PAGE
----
Sycorax (moon)

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Discovered by Philip D. Nicholson,
Brett J. Gladman,
Joseph A. Burns,
John J. Kavelaars
Discovery time September 6, 1997
Avgdistance from the center of its orbital path 12,179,000 km
How egg-shaped its orbit is
How long it takes to complete an orbit 1288.28 d
Angle above the reference plane
159° (to the ecliptic)[1]
What it orbits Uranus
Size and Other Qualities
Average distance from its center to its surface 12,179,000 km
Area of its surface ~70,000 km² (estimate)
Volume inside it ~1,800,000 km³ (estimate)
Mass ~5.4×1018 kg (estimate)
Average density ~1.5 g/cm³ (estimate)
Gravity at its surface ~0.040 m/s2 (estimate)
Slowest speed able to escape into space
("escape velocity")
~0.087 km/s (estimate)
How much light it reflects 0.04 (assumed)[1]

Sycorax is one of Uranus' moons. It is the biggest retrograde non-spherical one of its moons.

Sycorax was found on September 6, 1997 by Brett J. Gladman, Philip D. Nicholson, Joseph A. Burns, and John J. Kavelaars. They found it using the 200-inch Hale telescope. They also found Caliban. Sycorax was given the designation S/1997 U 2.[2]

Sycorax was confirmed as Uranus XVII. It was named after Sycorax, Caliban's mother in William Shakespeare's play The Tempest.

Orbit[change | change source]

Retrograde irregular satellites of Uranus.

Sycorax follows a far orbit, more than 20 times farther from Uranus than the farthest regular moon Oberon. Its orbit is retrograde, moderately inclined and eccentric.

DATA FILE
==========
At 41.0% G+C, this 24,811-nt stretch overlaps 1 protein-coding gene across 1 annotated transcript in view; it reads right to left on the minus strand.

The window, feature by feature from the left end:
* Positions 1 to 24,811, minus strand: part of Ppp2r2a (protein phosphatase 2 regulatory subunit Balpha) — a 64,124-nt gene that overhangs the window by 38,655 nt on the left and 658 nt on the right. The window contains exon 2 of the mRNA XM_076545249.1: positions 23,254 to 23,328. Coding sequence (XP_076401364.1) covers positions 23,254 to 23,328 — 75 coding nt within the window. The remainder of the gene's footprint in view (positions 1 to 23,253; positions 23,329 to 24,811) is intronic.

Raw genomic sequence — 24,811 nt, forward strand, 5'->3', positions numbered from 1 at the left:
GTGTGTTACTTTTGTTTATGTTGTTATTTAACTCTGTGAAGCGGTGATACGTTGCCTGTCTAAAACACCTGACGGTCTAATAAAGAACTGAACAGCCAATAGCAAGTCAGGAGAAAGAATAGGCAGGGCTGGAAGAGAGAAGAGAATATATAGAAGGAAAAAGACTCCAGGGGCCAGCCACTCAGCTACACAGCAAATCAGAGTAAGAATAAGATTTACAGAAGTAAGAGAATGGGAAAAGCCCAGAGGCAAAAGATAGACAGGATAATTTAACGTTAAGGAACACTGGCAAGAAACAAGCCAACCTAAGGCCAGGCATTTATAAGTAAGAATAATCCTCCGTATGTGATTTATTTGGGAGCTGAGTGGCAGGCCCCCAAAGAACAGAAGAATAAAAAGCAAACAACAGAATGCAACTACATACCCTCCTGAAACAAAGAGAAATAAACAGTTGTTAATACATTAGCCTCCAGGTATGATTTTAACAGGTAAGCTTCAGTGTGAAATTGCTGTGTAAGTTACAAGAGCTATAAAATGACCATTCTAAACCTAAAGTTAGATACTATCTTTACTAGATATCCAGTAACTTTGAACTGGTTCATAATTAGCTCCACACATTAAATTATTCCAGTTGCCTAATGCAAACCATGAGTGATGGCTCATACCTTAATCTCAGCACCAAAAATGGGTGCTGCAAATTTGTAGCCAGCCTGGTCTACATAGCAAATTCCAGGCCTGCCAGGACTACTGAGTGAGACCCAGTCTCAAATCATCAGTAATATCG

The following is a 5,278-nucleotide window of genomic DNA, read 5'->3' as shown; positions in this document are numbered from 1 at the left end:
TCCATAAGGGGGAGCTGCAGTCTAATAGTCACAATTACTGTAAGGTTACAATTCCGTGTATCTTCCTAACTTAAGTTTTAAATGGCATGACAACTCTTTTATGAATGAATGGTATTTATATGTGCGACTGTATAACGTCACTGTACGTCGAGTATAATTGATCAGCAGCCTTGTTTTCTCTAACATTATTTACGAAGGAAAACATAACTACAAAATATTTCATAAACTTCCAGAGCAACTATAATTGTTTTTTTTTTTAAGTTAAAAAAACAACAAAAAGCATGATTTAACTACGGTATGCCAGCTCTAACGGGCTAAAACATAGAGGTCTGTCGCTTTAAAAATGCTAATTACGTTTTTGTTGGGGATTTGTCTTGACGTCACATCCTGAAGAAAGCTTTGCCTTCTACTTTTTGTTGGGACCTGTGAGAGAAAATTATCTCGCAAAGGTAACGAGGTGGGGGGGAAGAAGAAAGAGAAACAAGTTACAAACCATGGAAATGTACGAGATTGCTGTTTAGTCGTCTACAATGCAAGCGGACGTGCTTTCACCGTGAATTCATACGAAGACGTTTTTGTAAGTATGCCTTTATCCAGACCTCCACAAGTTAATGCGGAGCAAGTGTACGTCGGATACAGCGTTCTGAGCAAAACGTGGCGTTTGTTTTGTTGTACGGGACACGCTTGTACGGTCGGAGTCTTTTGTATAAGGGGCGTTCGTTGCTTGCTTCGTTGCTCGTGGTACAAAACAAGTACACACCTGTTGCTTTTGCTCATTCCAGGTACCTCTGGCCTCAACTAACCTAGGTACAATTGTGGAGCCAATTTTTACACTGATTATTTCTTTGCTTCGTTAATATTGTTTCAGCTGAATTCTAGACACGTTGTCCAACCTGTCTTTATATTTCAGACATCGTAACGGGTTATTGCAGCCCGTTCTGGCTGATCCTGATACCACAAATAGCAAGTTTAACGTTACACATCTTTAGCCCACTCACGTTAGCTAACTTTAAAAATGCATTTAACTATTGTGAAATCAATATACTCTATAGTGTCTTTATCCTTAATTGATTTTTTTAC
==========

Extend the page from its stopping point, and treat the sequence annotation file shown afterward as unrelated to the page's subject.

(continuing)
The orbital parameters suggest that it may belong, together with Setebos and Prospero, to the same dynamic cluster, suggesting common origin.[3]

The diagram illustrates the orbital parameters of the retrograde non-spherical moons of Uranus (in polar co-ordinates) with the eccentricity of the orbits represented by the segments extending from the pericentre to the apocentre.

Physical characteristics[change | change source]

The diameter of Sycorax is estimated at 150 km (assuming albedo of 0.04)[1] making it the biggest non-spherical moon of Uranus, comparable in size with Himalia, the biggest non-spherical moon of Jupiter.

The rotation period could not be estimated well (best fit ~4 h).

Related pages[change | change source]

References[change | change source]

  1. 1.0 1.1 1.2 Scott S. Sheppard, David C. Jewitt, and Jan Kleyna An Ultradeep Survey for Irregular Satellites of Uranus: Limits to Completeness, The Astronomical Journal, 129 (2005), pages 518–525 . Preprint
  2. GLADMAN, NICHOLSON, BURNS, KAVELAARS, MARSDEN, WILLIAMS & OFFUTT Discovery of two distant irregular moons of Uranus, Nature, 392 (1998), pp. 897 - 899
  3. Grav, Tommy; Holman, Matthew J.; Gladman, Brett J.; Aksnes, Kaare Photometric survey of the irregular satellites,Icarus, 166,(2003), pp. 33-45. Preprint

Other websites[change | change source]